State Will Offer To Sell Coconut Grove Playhouse
By Paola Iuspa
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The state plans to offer Coconut Grove Playhouse’s Board of Trustees the option of buying the playhouse and land around it that had been targeted for development.
As landlord, the Florida Department of State for a year has been trying to end its contract with the playhouse, due to expire in 2063. In 2000, the state ended a yearly allocation of $500,000 to help run the venue and also denied $950,000 in refunds to the board for repairs made to the 76-year-old building.
Miami attorney Bill Bloom, also a playhouse trustee, said Monday the state is in the process of setting a sale price. The department is to determine how much it would owe the board in maintenance for the remainder of the contract, he said, and apply that toward the price. In a December letter from the board to the state, theater maintenance needs were estimated at $9 million.
State Rep. Manny Prieguez of Miami, who has been trying to cut a deal for the state, said he would not oppose a decision to sell.
"I don’t have any problem with this as long as the state recuperates the $1.1 million it paid for the land" about 20 years ago, he said Monday.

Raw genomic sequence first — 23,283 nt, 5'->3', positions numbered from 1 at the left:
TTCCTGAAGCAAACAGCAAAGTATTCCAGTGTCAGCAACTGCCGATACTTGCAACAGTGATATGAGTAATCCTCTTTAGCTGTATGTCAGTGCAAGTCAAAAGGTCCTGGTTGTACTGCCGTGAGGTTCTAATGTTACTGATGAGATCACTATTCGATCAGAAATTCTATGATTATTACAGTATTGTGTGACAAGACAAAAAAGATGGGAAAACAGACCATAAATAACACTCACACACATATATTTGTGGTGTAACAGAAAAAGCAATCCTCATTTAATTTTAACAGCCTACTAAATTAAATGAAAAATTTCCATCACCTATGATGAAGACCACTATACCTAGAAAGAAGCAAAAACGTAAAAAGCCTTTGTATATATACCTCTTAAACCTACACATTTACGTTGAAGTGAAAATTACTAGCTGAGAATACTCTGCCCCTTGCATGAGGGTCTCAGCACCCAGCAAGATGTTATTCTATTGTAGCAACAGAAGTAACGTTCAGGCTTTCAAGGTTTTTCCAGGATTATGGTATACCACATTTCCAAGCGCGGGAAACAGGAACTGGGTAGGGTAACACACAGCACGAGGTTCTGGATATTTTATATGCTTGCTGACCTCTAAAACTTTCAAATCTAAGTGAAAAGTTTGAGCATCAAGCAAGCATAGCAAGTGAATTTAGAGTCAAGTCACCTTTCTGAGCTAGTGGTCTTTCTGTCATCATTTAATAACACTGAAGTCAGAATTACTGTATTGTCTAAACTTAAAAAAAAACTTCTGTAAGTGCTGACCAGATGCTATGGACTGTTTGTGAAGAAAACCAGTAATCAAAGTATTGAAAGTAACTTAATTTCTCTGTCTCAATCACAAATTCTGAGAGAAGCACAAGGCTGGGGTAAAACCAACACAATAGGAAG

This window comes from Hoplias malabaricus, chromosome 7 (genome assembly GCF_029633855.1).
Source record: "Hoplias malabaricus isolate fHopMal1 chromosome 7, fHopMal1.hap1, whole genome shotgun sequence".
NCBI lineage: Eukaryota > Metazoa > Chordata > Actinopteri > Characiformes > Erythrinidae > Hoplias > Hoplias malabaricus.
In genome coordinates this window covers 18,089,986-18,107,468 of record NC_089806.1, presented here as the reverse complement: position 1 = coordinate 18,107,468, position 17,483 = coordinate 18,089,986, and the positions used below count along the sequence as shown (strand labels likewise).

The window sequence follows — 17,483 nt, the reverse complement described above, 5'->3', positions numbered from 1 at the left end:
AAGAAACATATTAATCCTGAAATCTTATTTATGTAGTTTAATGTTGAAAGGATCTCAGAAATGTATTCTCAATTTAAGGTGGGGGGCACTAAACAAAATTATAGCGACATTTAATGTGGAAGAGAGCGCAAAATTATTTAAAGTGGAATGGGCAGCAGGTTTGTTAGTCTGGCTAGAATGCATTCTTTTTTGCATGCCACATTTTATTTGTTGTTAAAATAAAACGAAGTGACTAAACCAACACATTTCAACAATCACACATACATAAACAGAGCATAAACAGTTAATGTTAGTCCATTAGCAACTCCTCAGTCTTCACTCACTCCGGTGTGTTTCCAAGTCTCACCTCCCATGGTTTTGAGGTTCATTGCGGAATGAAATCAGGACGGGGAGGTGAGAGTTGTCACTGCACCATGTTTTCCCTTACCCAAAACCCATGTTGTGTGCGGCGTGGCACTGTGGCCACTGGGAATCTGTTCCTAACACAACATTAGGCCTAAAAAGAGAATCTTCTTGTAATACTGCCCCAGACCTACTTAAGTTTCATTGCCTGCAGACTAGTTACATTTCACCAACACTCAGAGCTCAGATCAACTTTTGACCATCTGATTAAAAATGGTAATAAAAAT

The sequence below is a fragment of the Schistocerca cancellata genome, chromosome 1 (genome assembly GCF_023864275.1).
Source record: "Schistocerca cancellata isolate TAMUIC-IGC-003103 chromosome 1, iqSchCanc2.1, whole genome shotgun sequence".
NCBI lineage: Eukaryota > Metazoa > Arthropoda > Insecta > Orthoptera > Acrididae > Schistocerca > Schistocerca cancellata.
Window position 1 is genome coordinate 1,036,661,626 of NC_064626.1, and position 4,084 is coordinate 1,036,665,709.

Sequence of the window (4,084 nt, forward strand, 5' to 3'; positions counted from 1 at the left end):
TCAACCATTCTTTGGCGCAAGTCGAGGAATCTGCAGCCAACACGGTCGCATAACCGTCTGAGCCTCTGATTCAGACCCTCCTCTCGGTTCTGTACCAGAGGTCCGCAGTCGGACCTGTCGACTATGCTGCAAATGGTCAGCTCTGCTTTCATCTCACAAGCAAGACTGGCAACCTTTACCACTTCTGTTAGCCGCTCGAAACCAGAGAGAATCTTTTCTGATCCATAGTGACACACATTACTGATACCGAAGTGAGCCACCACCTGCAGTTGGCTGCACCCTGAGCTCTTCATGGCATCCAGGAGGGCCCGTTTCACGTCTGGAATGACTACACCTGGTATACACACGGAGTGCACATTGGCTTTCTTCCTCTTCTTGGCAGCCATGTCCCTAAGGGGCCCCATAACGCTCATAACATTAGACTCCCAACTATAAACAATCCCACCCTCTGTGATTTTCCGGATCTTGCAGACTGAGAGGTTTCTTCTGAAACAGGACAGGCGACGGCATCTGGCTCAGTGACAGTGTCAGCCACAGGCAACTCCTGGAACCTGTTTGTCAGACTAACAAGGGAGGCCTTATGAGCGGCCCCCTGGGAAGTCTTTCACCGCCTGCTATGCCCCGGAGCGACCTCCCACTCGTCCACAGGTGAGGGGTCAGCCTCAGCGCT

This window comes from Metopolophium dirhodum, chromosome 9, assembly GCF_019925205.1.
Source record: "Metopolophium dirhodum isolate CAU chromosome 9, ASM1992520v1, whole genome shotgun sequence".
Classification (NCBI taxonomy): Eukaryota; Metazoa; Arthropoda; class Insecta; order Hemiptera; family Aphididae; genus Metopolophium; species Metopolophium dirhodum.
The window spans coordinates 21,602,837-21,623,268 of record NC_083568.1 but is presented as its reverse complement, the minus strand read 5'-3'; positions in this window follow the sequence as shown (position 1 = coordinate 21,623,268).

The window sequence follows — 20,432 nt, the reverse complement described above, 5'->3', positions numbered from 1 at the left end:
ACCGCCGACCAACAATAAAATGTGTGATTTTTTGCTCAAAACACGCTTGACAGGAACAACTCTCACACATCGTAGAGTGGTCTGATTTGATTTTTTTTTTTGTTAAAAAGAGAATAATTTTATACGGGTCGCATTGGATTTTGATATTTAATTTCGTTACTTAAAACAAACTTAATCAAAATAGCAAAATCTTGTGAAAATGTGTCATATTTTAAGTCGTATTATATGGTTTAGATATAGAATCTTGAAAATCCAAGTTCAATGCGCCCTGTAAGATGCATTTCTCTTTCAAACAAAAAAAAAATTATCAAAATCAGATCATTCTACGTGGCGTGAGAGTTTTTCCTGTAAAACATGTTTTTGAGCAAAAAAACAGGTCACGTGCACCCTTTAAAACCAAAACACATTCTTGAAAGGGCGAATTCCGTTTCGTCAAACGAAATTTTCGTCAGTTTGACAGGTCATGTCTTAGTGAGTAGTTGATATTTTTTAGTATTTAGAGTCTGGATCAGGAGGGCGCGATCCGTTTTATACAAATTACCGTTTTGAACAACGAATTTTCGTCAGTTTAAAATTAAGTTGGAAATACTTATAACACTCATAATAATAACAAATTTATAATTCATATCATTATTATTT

Mr. Bloom said the trust is eagerly awaiting the state’s offer.
The 54-member board recently designed an agreement to free the state from its lease under conditions that include paying money owed for repairs and limiting the kind of development a new landlord could permit on the adjacent 2.5 acres now used for a parking lot and a bike shop.
The theater’s trustees owned the entire property until 1980, when they could no longer maintain the playhouse and sold it to the state, which leased it back to the group and took over property maintenance.
After a Miami Parking Authority plan to build a garage on the adjacent lot failed in 1999, the state said it would let the playhouse develop the site but never signed an agreement. The unfinished deal caused friction, according to board members. Late last year, the Department of State threatened the playhouse with eviction. Since then, both parties have been exploring ways to end the lease.
The playhouse board, after a contentious meeting last month, voted to allow the state out of its lease, which runs until 2063. But it made the measure contingent on the state dispersing $950,000 it had appropriated for repairs two years ago but never released. It also included a clause that would preclude development of a hotel on the adjacent parking lot, a plan that was approved in January 1997.